Commissary disposes wastes into river — Tom
Rico’s Lechon did not only lack a business permit.
The company was also found to have violated several other government regulatory requirements, the reason why their business was ordered closed.
Cebu City Mayor Tomas Osmeña said the list of deficiencies was discovered during a review of the company’s City Hall records by the City Business Permit and Licensing Office.
“(But) instead of just working to complete their requirements, Rico’s Lechon went to court today (Tuesday) for the second time to compel me to sign their business permit. It’s been less than a week, and already 2 times in a row they tried to ask a judge to force me to let them reopen. 2 times in a row, they failed,” Osmeña said on his Facebook post Tuesday night.
Osmeña also attached to his FB post 12 pictures showing the dirty surroundings of the Rico’s Lechon commissary in Barangay Talamban.
The mayor said that nearby residents have already complained that blood and fecal matter coming from the pigs that they slaughter are being disposed in a nearby river, causing sickness among the residents.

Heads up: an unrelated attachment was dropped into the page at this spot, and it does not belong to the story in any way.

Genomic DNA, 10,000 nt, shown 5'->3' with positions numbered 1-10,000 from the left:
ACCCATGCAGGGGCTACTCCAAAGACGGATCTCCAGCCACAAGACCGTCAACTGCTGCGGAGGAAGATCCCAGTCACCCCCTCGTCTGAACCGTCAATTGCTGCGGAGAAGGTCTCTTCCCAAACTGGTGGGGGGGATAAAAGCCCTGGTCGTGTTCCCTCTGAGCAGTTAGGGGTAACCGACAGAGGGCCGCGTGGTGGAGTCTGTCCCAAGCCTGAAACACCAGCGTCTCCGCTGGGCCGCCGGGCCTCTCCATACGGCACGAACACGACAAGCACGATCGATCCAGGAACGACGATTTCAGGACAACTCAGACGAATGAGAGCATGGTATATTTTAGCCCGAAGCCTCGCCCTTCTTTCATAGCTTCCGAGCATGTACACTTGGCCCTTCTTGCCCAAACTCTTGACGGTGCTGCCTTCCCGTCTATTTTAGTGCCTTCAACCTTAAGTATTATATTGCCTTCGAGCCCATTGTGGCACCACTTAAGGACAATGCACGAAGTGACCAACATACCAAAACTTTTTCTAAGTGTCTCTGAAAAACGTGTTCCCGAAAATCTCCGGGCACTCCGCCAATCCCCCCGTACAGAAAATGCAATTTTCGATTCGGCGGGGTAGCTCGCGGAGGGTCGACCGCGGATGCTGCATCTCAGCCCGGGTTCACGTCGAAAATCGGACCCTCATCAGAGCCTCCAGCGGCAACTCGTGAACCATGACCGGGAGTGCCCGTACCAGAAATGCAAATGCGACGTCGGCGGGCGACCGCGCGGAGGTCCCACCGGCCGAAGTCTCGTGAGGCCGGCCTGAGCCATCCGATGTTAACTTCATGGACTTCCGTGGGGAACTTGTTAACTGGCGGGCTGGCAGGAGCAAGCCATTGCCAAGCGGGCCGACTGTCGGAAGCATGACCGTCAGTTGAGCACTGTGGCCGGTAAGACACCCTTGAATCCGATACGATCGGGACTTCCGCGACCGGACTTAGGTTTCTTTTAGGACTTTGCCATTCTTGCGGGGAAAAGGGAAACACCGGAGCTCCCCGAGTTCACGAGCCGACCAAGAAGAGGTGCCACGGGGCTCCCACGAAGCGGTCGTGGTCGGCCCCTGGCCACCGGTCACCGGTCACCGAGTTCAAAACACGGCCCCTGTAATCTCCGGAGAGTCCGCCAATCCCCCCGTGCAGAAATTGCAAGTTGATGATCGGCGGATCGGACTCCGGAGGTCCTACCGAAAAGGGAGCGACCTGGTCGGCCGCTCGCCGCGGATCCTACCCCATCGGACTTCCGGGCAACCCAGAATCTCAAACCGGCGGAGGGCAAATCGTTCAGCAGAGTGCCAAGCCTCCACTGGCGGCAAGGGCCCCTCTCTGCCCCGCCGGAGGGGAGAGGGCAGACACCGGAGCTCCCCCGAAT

Osmeña is also calling on the Bureau of Internal Revenue (BIR) to review the company’s finances because of failure to properly declare their daily gross revenues.
Enrico “Rico” Dionson, owner of Rico’s Lechon, earlier said personal vendetta was behind City Hall’s pursuit of their business.
He alleged that closure notices were issued on their two branches and their Talamban commissary after management decided to already cease their partnership on the operation of their Mabolo branch with Bea Villegas-Osmeña, the mayor’s daughter-in-law.
“If Rico Dionson wants to drag my family into this after I had to sacrifice my daughter-in-law’s own income in the course of doing my job, then we will never be friends again. I have enough enemies already. I do not need ‘friends’ like him,” Osmeña said on FB.
“I’ve made more enemies as mayor because I say no to friends. If Rico cannot understand that, then he is no longer. I don’t care that he’s influential in one of the biggest barangays in Cebu City. I will do my job,” Osmeña added.
Osmeña said his decision to have their businesses closed was simply because of their failure to secure government permits despite series of warnings.
Rico’s Lechon operated in the absence of a barangay clearance, sanitary permit from the Department of Environment and Natural Resources (DENR), fire safety certificate, tax declaration and a certificate of property holdings that are requirements for the issuance of a business permit.
“How can I give a business permit when they cannot comply with even the most basic of requirements? How can they demand to do business when the City still has to assess them for their previously undeclared 500,000 pesos daily gross revenue?” Osmeña added.
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